Lewis Henry Jones (1836-1901) may have been a native of Lenoir County where he was, in 1850, overseer on the plantation of Bryan C. Murphy. Before the end of the decade he was overseer on the Franklin County plantation of Burwell Perry. In 1858 he married Elizabeth Woodley of Franklin County by whom he had two sons before enlisting on April 4, 1862, in Company A, 3d North Carolina Infantry Regiment. After a year as an infantryman, Jones was sent from his company on detail as a teamster in April, 1863; he continued with the wagon trains throughout the remainder of the war. Jones was captured by Sheridan's forces at Waynesboro, Virginia, during the Shenandoah Campaign and was confined at Fort Delaware until June 19, 1865. Seven of the letters Jones wrote to his wife survive in this collection. The first, July 11, 1862, was written after the Battle of Gaines Mill which he describes as "one of the hardest fought battles that was ever known," and prior to which, he says, General McClellan warned the U.S. soldiers that the Confederates were fighting under a "black flag" and would kill all prisoners they took.
His letter of August 12, 1862, mentions news from his sister that the federal forces occupying New Bern had made a feint within four miles of Kinston on the previous Thursday that had driven the Confederate outposts back into town and had frightened the townsmen. Even a large landowner halfway between Kinston and Goldsboro, Benjamin Rouse, had been so frightened that he "was about to leave his fort." His letter of May 10, 1863, describes the Battle of Chancellorsville.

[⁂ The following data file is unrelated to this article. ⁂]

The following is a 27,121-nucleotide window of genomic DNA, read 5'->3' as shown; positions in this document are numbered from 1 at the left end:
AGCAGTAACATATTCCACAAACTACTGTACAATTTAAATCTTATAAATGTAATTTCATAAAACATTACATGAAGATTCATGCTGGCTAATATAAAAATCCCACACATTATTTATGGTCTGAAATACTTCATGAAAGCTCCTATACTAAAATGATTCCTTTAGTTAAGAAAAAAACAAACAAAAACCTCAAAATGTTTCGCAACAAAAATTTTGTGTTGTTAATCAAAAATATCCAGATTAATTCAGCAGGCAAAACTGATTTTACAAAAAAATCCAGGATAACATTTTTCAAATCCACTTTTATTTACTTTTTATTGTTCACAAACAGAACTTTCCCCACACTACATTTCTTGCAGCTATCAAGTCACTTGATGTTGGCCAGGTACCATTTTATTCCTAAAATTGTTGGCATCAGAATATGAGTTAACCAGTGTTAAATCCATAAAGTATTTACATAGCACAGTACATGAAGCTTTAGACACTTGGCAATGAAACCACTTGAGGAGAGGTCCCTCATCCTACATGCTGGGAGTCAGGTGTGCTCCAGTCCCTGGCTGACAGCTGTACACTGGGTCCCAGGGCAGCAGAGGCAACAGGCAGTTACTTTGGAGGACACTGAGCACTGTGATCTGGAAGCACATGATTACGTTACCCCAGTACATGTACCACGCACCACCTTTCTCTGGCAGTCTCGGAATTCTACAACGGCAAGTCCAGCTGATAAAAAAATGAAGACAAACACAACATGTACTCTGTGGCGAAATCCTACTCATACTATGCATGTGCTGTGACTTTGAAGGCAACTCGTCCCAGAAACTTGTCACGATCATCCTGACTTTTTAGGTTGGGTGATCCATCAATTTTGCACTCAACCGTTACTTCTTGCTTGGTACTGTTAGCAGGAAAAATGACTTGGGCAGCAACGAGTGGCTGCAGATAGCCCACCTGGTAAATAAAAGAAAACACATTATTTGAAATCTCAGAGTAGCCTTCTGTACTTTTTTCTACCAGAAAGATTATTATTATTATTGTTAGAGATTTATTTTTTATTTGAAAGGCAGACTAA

Jones's letter of July 11, 1863, was written from the commissary train during the retreat from Gettysburg, and he seems less well informed about the battle there than he had been about Chancellorsville. Other Lewis Henry Jones materials in the collection include an 1879 receipt to Jones from a Raleigh merchant and two Confederate veteran's ribbons. One of them is for the sixth annual reunion of the United Confederate Veterans held at Richmond, Virginia, in conjunction with the laying of the corner stone of the monument to Jefferson Davis in 1896; the other is a pale green silk ribbon having printed on it, "Joe Davis Camp, Confederate Vets., Franklin Co., N.C.". (The two ribbons have been transferred to the Museum of History.)